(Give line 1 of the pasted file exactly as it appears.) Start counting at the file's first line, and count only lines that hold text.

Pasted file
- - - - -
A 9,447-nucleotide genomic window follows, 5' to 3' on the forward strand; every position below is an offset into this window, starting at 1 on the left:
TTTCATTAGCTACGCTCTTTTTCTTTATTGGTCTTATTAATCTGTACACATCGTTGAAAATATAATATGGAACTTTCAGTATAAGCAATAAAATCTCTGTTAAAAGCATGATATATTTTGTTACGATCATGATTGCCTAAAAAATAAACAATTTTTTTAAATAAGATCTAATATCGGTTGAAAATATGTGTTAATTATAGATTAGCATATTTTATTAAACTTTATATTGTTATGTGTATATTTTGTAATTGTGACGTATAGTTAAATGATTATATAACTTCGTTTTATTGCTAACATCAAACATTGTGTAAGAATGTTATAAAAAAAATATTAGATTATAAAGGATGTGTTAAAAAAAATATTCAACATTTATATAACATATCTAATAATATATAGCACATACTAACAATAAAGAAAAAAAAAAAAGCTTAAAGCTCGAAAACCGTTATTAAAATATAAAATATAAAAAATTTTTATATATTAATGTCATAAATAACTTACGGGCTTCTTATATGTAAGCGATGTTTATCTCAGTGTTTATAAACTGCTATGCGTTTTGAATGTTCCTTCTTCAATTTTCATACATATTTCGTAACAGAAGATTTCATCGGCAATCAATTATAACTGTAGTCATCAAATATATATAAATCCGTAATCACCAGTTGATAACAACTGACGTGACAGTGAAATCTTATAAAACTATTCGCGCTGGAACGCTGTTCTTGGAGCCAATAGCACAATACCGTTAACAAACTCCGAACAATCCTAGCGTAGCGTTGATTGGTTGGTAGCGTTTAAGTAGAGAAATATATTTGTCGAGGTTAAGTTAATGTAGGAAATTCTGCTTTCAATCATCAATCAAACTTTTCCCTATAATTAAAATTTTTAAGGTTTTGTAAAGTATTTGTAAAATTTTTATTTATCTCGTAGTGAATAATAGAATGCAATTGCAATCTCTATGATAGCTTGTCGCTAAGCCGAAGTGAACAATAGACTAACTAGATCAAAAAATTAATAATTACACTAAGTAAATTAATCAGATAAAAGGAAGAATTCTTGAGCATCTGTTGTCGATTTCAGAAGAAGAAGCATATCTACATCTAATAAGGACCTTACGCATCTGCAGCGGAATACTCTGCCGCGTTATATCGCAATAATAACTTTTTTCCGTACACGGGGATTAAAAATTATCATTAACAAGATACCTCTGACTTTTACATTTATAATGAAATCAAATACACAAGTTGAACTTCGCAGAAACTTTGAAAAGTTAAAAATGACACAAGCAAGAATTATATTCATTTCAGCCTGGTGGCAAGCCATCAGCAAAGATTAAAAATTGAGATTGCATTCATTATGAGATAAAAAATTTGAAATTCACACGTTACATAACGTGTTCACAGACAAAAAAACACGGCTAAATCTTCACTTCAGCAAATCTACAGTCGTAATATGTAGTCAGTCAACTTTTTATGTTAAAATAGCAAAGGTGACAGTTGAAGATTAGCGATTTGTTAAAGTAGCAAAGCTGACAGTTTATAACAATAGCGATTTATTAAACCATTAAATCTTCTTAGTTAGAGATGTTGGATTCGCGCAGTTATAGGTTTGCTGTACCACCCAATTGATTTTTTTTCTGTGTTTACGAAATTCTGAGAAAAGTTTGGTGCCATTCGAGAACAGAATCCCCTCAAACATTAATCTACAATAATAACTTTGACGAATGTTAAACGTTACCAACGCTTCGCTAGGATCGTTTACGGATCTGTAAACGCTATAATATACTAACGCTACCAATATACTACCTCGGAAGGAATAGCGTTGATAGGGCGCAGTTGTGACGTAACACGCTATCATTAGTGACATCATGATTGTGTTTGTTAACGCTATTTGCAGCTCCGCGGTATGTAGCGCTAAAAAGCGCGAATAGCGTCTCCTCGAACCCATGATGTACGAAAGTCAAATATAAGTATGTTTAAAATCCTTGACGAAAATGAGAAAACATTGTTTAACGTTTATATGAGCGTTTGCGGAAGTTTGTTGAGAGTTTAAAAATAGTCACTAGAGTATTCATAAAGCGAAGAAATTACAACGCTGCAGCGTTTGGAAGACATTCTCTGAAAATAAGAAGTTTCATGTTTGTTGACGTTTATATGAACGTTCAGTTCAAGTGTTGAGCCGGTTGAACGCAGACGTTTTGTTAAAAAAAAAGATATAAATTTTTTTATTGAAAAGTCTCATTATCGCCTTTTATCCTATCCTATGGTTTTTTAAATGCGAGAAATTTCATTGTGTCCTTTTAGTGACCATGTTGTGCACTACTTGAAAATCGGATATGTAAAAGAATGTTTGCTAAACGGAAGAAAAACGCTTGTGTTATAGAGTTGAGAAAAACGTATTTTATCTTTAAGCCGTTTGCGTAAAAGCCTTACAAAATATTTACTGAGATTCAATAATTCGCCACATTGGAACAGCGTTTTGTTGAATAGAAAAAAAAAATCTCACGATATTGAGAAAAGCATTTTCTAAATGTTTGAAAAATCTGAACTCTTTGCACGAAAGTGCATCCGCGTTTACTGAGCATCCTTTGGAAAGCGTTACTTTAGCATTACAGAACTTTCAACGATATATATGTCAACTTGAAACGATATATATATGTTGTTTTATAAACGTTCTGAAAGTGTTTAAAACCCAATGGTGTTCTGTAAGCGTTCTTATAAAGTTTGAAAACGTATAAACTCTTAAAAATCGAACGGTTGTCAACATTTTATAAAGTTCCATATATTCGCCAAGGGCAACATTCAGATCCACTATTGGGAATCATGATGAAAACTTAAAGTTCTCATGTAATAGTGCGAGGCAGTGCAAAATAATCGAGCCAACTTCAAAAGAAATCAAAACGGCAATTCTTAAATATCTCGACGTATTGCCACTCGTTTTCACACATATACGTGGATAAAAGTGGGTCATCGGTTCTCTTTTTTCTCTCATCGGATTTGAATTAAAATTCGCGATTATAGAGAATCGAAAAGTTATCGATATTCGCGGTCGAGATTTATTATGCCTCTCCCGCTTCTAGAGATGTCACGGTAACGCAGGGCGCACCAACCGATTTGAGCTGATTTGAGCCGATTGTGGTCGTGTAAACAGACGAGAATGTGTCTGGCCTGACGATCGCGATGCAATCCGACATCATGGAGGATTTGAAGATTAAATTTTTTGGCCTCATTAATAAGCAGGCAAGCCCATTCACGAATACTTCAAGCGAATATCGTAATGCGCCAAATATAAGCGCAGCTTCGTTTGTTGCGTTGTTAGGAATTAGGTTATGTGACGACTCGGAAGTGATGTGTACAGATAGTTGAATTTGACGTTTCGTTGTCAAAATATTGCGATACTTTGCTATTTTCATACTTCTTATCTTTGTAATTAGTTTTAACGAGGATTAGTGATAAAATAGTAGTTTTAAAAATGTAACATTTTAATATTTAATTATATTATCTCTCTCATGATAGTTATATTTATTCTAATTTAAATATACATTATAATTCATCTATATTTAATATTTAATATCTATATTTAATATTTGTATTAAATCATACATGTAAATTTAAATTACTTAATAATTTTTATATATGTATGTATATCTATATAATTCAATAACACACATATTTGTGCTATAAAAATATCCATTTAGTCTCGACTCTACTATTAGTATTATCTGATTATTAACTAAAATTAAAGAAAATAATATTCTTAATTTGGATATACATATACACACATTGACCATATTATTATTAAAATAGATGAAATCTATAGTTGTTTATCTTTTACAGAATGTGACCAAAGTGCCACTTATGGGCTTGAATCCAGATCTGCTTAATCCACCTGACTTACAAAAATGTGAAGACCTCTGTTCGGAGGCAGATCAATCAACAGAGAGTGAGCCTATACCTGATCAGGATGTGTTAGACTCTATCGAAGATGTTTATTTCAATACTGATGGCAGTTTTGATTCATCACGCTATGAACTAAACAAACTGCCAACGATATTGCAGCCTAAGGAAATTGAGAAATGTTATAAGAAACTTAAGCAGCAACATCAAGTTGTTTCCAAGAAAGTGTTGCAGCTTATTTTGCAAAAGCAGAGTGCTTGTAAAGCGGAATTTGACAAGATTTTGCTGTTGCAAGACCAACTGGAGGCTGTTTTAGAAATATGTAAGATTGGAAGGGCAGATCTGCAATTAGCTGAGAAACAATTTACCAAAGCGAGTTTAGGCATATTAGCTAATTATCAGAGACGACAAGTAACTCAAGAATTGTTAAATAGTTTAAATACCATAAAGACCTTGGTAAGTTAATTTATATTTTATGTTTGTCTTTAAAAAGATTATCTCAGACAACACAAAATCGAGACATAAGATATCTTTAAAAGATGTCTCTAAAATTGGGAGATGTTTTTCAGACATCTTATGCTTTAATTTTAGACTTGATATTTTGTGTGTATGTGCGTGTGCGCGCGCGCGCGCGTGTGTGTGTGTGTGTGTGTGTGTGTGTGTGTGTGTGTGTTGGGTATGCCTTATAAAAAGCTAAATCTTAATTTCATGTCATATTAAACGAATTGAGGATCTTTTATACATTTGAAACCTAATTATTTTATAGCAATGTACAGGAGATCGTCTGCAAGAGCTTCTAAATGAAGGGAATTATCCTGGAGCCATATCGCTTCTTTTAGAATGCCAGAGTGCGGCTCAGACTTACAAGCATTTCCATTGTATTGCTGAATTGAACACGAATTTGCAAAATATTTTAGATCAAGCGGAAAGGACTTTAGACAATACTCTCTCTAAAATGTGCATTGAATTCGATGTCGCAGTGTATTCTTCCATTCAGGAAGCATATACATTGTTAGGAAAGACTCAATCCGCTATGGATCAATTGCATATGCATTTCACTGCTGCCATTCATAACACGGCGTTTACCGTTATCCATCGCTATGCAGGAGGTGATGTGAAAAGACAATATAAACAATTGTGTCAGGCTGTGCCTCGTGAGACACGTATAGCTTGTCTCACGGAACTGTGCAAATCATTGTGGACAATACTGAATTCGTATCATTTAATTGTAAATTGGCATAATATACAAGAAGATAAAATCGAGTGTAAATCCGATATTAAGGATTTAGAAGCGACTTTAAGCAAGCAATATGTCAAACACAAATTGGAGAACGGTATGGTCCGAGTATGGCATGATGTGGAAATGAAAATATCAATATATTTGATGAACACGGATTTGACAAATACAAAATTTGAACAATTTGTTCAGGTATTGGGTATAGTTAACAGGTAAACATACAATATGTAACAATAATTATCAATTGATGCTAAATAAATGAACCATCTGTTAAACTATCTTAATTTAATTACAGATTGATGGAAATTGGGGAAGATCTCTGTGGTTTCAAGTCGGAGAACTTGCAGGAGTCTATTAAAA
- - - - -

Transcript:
A 9,447-nucleotide genomic window follows, 5' to 3' on the forward strand; every position below is an offset into this window, starting at 1 on the left: